Percutaneous Pulmonary Valve Implantation: Lessons We Have Learned
Department of Pediatric Cardiology and Congenital Heart Defects, German Heart Centre Munich, Technical University Munich ◇ Germany
Percutaneous pulmonary valve implantation (PPVI), introduced two years before transcutaneous aortic valve implantation (TAVI) is one of the most successful recent improvements in catheter interventional treatment of patients with congenital heart disease and dysfunction of the right ventricular outflow tract (RVOT). At adolescence, many patients with complex cardiac lesions involving the RVOT have experienced several open heart surgeries. Repeated open heart operations are associated with significant morbidity and even mortality. The Melody® valve was initially introduced to expand the life time of a biological valve in the RVOT and hence to reduce the total number of open heart surgeries during a patients life time. The advent of the Sapien® valve now enables treatment of RVOT’s as large as 31 mm in diameter and even patients with so called “native” right ventricular outflow tracts (without a biological valved conduit) are amenable to treatment with a percutaneous valve. PPVI is safe and effective and patients can be discharged home after a few days in the hospital. Coronary occlusion and conduit rupture are the major hazards of the intervention. Long-term data on valve durability now show similar results in comparison to surgical valve implantation with less morbidity for the patients. Currently new self expanding valves are tested, which could enhance the possibility for patient selection. This review describes current practice, adds own experience, lessons learned and gives an outline on future developments in PPVI.
Key words: percutaneous pulmonary valve implantation; right ventricular outflow tract dysfuncion
© 2018 特定非営利活動法人日本小児循環器学会© 2018 Japanese Society of Pediatric Cardiology and Cardiac Surgery
The incidence of congenital heart disease (CHD) varies between 4 and 8 per 1000 live birth. Patients with Tetralogy of Fallot, common arterial trunc, pulmonary atresia and ventricular septal defect, transposition of the great arteries after Rastelli operation and patients with valvar aortic stenosis after the Ross procedure require complex cardiothoracic operations, often at infant age, involving the right ventricular outflow tract (RVOT). Today, up to 90% of these patients survive to adulthood. However, RVOT dysfunction is a common finding in the above mentioned patients and pulmonary valve replacement with a biological valve may be necessary. The longevity of biological valves is limited and in the past subsequent repeated surgical pulmonary valve exchanges were necessary. At present, RVOT conduit revision can be performed with a very low mortality, but repeated redo operations are associated with significant morbidity and the technical challenge rises with the number of re-operations.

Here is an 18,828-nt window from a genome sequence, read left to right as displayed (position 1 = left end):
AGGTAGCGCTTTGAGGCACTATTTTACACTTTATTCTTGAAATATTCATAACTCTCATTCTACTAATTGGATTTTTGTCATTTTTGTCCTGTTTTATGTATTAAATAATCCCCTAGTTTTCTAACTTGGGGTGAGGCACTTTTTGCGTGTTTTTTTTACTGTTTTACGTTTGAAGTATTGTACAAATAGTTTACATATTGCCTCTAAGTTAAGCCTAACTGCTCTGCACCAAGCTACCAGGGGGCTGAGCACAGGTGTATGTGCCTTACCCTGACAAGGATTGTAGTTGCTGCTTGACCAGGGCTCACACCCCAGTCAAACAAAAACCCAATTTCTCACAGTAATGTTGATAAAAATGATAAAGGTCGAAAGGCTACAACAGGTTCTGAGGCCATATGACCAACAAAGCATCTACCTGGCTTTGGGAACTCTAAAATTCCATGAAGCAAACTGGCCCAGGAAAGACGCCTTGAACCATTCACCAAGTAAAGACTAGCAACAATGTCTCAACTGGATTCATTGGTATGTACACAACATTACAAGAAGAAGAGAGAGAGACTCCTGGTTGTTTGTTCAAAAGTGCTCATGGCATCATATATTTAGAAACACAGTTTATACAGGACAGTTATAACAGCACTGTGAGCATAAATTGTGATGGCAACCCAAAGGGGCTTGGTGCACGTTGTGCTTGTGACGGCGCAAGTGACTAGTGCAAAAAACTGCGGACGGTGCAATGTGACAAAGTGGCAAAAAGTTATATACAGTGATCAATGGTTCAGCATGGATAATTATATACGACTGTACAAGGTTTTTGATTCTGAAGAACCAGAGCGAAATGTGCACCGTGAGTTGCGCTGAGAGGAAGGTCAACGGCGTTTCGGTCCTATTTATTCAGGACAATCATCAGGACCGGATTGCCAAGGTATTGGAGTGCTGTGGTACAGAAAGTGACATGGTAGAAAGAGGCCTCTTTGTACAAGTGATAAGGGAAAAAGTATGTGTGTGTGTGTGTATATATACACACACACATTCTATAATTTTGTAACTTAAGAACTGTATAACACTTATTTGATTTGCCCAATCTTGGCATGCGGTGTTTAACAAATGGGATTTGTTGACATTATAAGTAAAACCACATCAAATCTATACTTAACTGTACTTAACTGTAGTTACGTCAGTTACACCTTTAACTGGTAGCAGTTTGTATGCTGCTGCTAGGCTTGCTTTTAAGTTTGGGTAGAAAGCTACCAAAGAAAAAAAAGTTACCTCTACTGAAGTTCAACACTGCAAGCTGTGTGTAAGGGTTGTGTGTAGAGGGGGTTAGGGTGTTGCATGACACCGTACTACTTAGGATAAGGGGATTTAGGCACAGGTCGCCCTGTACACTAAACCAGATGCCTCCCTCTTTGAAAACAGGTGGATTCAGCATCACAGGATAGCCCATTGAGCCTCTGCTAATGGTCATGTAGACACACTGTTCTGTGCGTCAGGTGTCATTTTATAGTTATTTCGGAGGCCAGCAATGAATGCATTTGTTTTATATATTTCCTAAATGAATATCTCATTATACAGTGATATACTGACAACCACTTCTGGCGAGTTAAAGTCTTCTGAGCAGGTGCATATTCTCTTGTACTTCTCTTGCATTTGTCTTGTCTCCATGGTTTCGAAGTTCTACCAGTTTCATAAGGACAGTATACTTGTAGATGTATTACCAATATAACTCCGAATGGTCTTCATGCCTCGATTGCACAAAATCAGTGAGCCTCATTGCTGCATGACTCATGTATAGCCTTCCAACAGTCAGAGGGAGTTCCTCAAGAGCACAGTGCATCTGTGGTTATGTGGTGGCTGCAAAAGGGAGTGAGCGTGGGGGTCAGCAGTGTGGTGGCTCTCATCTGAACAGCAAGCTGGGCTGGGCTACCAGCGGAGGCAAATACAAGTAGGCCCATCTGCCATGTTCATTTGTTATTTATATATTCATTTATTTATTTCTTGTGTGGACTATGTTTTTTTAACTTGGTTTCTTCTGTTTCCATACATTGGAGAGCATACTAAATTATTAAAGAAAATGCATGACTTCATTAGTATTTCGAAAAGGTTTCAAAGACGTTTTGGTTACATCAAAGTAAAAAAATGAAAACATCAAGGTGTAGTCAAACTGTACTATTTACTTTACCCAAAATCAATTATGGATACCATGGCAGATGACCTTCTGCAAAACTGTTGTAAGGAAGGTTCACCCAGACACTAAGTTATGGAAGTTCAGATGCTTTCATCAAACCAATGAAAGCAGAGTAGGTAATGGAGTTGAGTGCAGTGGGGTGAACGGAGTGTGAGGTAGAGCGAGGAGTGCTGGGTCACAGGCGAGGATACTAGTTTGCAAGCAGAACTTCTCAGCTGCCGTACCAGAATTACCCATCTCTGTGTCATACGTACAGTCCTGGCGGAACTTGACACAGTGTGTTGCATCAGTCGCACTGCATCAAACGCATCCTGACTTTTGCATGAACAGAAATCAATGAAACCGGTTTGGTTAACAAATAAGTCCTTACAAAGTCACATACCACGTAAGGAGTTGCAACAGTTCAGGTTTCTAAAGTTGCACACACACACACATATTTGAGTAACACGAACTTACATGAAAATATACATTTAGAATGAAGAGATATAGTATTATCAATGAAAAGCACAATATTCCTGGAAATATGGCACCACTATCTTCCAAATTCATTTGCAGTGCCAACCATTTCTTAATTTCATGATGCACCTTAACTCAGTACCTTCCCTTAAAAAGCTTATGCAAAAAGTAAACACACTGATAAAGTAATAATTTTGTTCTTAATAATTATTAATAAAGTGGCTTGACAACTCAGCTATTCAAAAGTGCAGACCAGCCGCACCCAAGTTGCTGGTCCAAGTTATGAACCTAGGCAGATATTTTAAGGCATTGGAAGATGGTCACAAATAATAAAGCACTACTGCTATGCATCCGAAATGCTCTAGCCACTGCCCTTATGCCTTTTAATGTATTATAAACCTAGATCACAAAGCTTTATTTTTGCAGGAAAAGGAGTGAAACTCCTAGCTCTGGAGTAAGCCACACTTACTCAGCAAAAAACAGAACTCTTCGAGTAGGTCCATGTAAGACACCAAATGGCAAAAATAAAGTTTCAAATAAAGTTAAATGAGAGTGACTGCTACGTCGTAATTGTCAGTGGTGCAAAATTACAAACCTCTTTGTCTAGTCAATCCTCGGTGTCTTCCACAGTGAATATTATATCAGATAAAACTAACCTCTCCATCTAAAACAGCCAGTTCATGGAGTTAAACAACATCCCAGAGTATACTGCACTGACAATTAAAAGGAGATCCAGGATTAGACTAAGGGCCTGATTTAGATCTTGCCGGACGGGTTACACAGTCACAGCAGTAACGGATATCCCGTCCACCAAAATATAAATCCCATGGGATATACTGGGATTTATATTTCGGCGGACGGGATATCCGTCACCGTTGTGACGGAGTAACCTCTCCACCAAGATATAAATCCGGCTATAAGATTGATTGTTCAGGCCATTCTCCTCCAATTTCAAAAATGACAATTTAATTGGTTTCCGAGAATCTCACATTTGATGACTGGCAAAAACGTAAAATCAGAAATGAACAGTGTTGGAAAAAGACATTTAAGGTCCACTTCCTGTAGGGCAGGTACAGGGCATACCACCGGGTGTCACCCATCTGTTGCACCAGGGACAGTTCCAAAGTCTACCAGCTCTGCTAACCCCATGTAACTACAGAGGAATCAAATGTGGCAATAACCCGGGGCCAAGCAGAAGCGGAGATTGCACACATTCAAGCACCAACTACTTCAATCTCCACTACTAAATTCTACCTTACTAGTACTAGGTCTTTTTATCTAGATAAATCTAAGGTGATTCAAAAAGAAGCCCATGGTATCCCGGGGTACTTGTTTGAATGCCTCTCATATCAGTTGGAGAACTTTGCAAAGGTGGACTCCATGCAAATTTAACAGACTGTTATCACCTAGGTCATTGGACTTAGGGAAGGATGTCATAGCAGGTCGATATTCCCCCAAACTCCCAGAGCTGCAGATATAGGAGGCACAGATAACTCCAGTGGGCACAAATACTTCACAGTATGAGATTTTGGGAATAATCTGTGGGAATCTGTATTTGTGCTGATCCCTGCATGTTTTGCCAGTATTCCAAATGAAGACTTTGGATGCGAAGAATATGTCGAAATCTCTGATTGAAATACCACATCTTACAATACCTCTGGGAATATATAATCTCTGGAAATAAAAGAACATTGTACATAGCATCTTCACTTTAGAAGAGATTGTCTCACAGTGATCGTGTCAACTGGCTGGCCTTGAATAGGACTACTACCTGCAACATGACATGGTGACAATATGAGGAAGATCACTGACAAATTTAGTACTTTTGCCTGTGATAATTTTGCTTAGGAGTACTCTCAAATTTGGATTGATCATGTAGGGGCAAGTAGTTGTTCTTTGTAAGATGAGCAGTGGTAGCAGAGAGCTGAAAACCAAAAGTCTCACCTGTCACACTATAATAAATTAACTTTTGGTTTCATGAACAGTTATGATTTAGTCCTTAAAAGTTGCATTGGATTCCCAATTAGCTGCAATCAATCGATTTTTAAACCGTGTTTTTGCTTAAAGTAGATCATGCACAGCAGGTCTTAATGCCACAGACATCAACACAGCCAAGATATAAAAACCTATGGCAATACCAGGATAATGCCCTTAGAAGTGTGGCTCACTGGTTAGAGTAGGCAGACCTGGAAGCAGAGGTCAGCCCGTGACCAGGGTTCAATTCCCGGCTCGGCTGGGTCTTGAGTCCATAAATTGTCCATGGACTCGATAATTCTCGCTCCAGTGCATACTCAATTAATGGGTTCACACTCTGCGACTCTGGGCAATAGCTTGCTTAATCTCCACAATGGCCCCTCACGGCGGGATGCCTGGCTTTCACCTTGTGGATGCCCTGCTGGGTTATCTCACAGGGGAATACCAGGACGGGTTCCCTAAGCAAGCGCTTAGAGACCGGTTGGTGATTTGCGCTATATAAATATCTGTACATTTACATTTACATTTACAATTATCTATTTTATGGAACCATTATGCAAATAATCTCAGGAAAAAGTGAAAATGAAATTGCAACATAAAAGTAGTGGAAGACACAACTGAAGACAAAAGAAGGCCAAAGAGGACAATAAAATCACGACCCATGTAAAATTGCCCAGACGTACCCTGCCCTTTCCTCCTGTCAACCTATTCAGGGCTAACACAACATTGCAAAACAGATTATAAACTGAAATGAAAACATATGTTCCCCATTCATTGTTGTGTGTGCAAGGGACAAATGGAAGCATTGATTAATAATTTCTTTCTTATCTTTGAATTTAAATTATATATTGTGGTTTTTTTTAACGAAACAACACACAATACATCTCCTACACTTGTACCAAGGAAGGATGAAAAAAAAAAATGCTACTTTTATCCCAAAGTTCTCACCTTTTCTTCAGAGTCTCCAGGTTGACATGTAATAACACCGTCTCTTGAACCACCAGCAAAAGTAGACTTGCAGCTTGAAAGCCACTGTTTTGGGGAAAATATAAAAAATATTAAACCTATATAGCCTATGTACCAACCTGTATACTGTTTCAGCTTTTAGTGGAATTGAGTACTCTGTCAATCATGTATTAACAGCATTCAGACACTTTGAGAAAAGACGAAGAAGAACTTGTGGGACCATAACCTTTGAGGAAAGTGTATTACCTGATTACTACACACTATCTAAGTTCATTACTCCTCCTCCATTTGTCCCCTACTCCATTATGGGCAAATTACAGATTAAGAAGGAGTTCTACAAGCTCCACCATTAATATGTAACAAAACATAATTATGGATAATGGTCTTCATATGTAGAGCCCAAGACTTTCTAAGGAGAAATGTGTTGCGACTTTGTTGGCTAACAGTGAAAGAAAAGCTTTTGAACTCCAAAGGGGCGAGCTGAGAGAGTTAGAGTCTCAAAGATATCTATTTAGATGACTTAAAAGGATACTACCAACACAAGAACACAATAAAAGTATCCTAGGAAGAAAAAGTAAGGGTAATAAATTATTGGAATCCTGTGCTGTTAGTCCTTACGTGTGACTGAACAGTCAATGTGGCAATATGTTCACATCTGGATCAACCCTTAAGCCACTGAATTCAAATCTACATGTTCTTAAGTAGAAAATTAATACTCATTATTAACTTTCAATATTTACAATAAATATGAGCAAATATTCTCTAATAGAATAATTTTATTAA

Percutaneous pulmonary valve implantation (PPVI) was introduced as the first successful catheter interventional valve implantation in the year 2000 and is one of the most significant advances in catheter interventional treatment of patient with CHD in the last decades. PPVI ermerged to the preferred first line treatment for selected patients with RVOT dysfunction in many centres. The idea of Philip Bonhoeffer was to prolong the functional life-span of a biological valve prosthesis in the RVOT with the final goal to reduce the total number of open heart surgeries required over a patient’s lifetime. So far, several studies documented excellent immediate and medium term hemodynamic results after PPVI with the Melody valve (Medtronic, Minneapolis, MN, USA) and with the Sapien valve (Edwards, Irvine, CA, USA) in pulmonic position. Worldwide more than 11.000 PPVI procedures have been performed. The melody valve received the CE mark for Canada and Europe in 2006 and received FDA use approval in 2010. The Sapien XT valve was approved by the FDA for percutaneous implantation in pulmonic position in the year 2016.
A biological valve in the RVOT has a limited life-span. Due to valve degeneration or outgrowth even adult sized valves (>18 mm diameter) have to be exchanged at mean after 10–15 years. Current guidelines for surgical pulmonary valve replacement evenly apply for PPVI as well ( ).
|The following situations may warrant intervention following repair:|
|— Free pulmonary regurgitation associated with:|
|◦ Progressive or moderate to severe RV enlargement (RV end-diastolic volume of greater than 170 mL/m2)|
|◦ Moderate to severe RV dysfuntion|
|◦ Important tricuspid regurgitation|
|◦ Atrial or ventricular arrhythmias|
|◦ Symptoms such as deteriorating exercise performance|
|European Society of Cardiology guidelines for surgical PVR19):|
|— PVR should be performed in symptomatic patients with severe PR and/or stenosis (RV systolic pressure >60 mmHg, TR velocity >3,5 m/s)|
|— PVR should be considered in asymptomatic pateints with severe PR and/or stenosis when at least one of the following criteria is present:|